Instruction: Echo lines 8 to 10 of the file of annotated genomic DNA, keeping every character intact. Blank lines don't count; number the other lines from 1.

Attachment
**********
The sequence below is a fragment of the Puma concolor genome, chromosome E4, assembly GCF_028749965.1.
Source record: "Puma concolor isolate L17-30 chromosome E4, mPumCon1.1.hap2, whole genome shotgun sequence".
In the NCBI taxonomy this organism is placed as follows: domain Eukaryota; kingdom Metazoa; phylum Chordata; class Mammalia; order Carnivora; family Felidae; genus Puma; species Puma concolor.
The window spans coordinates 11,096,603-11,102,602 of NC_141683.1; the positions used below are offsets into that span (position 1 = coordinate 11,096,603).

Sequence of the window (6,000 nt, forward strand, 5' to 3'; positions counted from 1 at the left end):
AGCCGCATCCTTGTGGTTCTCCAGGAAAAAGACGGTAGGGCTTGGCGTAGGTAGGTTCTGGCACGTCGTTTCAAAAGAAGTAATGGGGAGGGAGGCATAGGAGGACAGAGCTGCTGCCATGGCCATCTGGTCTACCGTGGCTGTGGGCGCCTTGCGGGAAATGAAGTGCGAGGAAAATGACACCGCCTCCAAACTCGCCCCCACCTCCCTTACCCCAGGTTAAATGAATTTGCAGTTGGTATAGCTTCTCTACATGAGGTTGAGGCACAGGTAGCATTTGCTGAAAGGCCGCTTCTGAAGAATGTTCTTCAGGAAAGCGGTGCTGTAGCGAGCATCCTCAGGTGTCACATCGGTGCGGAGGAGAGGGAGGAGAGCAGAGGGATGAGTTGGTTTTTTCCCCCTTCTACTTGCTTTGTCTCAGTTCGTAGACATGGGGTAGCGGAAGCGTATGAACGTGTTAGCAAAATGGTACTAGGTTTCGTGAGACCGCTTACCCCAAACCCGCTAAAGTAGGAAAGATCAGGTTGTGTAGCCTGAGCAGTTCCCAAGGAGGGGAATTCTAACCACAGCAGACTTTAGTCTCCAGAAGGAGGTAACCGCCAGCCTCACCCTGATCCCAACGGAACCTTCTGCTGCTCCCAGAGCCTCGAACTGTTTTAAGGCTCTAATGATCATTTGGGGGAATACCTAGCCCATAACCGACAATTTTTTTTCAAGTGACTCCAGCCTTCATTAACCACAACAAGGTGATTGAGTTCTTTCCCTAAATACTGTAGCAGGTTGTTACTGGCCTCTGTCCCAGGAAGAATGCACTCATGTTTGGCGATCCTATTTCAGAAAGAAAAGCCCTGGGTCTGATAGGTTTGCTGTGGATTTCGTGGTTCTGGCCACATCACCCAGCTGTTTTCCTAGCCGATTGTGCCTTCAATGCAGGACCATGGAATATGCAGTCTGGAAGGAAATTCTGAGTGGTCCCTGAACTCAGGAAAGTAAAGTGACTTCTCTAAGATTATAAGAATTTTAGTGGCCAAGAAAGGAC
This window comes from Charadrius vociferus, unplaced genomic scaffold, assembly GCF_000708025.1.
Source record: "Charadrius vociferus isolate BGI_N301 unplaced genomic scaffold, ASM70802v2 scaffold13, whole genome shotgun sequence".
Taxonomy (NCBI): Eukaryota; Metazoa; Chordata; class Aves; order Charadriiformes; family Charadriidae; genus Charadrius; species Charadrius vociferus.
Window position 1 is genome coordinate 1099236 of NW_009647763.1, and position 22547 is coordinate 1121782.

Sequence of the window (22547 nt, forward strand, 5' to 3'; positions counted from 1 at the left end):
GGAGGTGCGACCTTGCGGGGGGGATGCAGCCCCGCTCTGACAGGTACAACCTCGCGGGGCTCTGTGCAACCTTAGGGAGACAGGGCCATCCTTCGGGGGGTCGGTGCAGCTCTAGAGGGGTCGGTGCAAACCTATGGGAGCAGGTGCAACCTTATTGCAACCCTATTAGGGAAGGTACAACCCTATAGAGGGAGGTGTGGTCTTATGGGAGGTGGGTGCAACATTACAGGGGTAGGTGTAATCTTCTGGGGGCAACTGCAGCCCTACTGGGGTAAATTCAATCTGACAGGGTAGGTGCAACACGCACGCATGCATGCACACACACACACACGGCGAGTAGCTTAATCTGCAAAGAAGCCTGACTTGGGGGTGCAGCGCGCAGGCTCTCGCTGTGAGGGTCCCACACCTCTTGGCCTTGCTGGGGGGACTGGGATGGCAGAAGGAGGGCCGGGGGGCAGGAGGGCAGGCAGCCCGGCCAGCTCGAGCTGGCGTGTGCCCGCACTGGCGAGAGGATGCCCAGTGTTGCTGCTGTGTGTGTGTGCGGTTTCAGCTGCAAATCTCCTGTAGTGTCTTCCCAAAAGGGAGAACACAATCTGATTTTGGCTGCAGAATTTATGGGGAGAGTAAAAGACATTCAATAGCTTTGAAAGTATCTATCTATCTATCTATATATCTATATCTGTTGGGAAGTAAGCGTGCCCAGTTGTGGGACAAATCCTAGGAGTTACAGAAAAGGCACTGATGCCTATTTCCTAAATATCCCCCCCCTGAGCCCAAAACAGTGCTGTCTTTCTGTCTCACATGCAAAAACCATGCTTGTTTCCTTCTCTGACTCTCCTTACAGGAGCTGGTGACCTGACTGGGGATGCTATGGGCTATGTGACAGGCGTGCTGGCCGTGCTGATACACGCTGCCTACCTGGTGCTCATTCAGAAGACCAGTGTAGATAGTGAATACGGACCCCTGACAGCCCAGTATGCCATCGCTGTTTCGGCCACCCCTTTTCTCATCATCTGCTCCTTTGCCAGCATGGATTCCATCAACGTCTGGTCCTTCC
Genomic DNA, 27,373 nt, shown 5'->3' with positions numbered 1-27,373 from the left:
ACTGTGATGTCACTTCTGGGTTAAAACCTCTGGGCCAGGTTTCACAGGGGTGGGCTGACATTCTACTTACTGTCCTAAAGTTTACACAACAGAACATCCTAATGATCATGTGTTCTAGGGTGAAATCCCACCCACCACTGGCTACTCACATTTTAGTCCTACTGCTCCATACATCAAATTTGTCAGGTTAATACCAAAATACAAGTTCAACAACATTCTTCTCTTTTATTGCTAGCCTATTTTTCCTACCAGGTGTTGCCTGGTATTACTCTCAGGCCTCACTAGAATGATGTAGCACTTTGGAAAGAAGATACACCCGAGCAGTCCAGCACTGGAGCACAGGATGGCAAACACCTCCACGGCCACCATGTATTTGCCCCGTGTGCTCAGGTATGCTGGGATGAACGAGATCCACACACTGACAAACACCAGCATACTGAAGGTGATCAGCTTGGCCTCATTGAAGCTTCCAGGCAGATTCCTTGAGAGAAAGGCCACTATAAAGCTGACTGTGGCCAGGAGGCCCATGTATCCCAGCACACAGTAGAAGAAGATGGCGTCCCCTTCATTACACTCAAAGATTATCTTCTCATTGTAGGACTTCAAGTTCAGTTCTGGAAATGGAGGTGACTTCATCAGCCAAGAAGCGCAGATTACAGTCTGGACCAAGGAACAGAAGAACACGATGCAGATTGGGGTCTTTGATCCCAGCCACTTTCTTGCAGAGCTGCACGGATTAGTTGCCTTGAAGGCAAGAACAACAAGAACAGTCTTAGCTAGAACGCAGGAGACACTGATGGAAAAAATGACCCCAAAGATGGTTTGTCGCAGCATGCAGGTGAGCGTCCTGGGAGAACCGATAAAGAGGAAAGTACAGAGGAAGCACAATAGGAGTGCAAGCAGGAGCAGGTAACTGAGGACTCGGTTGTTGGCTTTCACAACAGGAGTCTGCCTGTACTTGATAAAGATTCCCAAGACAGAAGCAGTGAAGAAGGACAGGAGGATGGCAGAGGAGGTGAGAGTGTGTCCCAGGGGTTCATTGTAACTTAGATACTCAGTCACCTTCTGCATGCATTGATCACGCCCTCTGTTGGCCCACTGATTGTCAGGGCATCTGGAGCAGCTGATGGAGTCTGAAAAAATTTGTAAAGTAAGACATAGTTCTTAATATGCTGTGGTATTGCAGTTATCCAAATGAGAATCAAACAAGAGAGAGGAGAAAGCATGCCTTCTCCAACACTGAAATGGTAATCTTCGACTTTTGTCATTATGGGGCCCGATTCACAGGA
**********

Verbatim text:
Source record: "Charadrius vociferus isolate BGI_N301 unplaced genomic scaffold, ASM70802v2 scaffold13, whole genome shotgun sequence".
Taxonomy (NCBI): Eukaryota; Metazoa; Chordata; class Aves; order Charadriiformes; family Charadriidae; genus Charadrius; species Charadrius vociferus.
Window position 1 is genome coordinate 1099236 of NW_009647763.1, and position 22547 is coordinate 1121782.